Here Come the Bronies
You don’t have to go too deep into the folds of the internet to find an obsessive fan base for … Continued
You don’t have to go too deep into the folds of the internet to find an obsessive fan base for just about anything. But to me, the bronies are singular. Their devotion is to My Little Pony: Friendship is Magic—an animated TV show based on the popular 1980s toys. “Despite the target demographic of young girls, Friendship Is Magic has, in addition, gained a large following of older viewers, predominately teenagers and adults, largely male, who call themselves ‘bronies'” says Wikipedia.
For five years running, bronies of all ages, genders and persuasions have gathered at Bronycon, a three-day conference where fans and the show’s creators meet to socialize, share fan fictions, and generally have a great time. Notable panels include “Process and Procedure, the Art of Pony Art,” “Military Brony Meet Up,” and “100 Years of Narrative Art and Culture: From Peter Pan to My Little Pony.”
At this year’s Bronycon earlier this month, New York magazine’s style blog The Cut sent photographer Amy Lombard to capture the proceedings. I am fascinated by the bronies, so I was immediately drawn to find out more.
Have you done much fashion stuff before this? How did it compare? Or did you even approach this as a fashion assignment at all?
I have done a handful of stories for The Cut—from a dog fashion show, the steampunk world’s fair, to ladies at a Giants game. The reoccurring theme is that they all have to do with how a group of people presents themselves. On a visual level, the photographs from Bronycon are so much about what the person is wearing, so I guess you could argue it is about the fashion—but I see it as more than that. I approach it more as I am documenting what I’m seeing.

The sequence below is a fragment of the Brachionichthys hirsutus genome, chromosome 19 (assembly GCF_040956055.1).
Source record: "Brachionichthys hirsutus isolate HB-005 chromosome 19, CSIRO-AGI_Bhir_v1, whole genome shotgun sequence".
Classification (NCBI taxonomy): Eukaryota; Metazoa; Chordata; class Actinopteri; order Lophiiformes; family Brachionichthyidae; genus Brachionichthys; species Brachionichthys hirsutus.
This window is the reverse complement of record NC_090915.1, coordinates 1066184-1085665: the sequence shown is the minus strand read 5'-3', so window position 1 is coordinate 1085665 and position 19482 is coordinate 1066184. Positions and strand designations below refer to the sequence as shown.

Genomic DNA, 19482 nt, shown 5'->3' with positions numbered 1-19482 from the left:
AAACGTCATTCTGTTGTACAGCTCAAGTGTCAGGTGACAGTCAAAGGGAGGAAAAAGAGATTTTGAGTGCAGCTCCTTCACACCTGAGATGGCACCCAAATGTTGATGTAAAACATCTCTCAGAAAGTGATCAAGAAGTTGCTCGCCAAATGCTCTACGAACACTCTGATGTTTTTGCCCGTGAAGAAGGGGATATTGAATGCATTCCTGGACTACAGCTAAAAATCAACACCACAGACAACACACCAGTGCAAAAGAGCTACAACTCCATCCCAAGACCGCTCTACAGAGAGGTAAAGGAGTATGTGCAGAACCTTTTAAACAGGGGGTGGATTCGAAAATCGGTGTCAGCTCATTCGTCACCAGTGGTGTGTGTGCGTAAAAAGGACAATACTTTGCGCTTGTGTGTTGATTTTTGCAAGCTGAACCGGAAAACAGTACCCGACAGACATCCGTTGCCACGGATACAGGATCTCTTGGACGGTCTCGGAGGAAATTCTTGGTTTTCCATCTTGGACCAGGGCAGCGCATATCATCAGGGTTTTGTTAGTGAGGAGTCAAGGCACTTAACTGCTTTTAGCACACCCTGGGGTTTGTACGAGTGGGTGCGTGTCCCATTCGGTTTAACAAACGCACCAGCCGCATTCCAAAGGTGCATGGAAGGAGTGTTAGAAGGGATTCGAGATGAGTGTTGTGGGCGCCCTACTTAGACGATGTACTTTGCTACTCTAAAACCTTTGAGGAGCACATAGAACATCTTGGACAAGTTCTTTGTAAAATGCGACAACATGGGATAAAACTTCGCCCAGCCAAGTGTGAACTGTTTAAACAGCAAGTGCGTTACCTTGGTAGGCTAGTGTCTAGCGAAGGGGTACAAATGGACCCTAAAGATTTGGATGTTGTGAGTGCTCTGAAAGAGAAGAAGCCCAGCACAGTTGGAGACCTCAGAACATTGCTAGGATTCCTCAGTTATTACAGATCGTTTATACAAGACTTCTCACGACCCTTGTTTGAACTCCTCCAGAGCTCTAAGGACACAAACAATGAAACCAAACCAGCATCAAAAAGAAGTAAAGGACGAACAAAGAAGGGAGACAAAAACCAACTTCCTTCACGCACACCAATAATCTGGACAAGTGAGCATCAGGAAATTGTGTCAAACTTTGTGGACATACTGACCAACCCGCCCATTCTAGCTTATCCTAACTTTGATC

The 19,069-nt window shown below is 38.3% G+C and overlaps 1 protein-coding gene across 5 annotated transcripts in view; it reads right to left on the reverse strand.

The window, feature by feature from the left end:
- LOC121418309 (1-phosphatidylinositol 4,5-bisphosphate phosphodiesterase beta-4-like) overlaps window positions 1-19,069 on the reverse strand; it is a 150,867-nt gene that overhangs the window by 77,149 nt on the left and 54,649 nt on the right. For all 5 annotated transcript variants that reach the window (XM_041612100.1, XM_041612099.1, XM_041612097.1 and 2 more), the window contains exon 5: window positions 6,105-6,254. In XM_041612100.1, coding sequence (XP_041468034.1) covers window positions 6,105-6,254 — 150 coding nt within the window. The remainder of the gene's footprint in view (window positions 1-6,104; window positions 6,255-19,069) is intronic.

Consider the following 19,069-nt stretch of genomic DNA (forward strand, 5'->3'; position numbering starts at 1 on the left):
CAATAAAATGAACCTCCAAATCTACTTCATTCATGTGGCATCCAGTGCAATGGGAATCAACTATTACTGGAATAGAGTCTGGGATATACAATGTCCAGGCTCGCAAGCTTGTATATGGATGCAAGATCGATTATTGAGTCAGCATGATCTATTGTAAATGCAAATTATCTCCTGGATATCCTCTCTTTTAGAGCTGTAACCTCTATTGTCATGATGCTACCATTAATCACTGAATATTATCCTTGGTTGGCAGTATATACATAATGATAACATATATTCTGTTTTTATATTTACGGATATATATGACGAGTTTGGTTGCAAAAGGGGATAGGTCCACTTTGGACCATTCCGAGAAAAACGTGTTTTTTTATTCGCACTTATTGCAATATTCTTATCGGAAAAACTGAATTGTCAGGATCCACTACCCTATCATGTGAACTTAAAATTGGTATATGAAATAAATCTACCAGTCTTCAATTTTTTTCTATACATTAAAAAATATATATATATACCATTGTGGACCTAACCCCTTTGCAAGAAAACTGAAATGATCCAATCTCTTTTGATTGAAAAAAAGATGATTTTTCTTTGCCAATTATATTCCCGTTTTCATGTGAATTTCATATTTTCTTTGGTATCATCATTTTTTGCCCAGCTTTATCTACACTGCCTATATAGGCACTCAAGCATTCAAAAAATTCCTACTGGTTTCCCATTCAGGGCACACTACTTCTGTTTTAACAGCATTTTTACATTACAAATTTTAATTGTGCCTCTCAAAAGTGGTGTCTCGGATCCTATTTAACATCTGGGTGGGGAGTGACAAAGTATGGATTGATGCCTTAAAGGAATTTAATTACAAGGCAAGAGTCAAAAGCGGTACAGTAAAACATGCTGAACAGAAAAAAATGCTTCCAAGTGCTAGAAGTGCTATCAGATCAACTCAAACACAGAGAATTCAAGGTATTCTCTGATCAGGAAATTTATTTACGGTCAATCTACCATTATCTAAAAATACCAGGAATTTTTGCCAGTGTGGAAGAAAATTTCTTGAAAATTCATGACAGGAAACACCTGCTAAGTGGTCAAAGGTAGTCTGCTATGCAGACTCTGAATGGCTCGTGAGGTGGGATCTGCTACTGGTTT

What is the irony to sincerity ratio we’re dealing with here? I am still baffled as to how or if this is an ACTUAL thing, or something people just have fun mocking on the internet.
The majority of bronies I met were dead serious. People were coming from all over the world, which I don’t think anyone would do for the sake of being ironic, you know? I’m sure some think the cosplay/elaborate hats/etc. are goofy or fun, but from what I gathered it’s genuinely a way of life. At the convention there were various panels about My Little Pony, one of them was with a brony psychologist. (Apparently it’s a thing—there was also a brony curator). The psychologist equated the fandom similar to Trekkies—I had never compared those levels of fandom but thought was sort of interesting.
A brony psychologist?
Mhhm. The brony psychologists basically dedicate their studies to examining why adults are drawn to the show. They didn’t provide much insight as to what exactly they studied, but instead had bronies line up and ask them questions. To give you a sense of the amount of people, the room was completely at capacity. They ranged from questions about what will happen to this fandom when or if the show gets cancelled, to personal questions regarding the show. The one question that pulled at my heartstrings a little bit was this one man who wanted advice on how to get his cousin, who has a brain tumor, to watch the show. His cousin was really depressed and angry at the world, and this man thought that watching the show would change his outlook on life and make him more positive.
Is there a sexual/fetish component present for any of these guys? That’s what I’ve always assumed.
It would be hard to make a generalization, but I’m sure with any sort of subculture/fandom like this, for some people there must be a sexual component. It definitely wasn’t addressed at the convention, though, and there wasn’t a single brony sex toy for sale. Though honestly that would have been sort of amazing.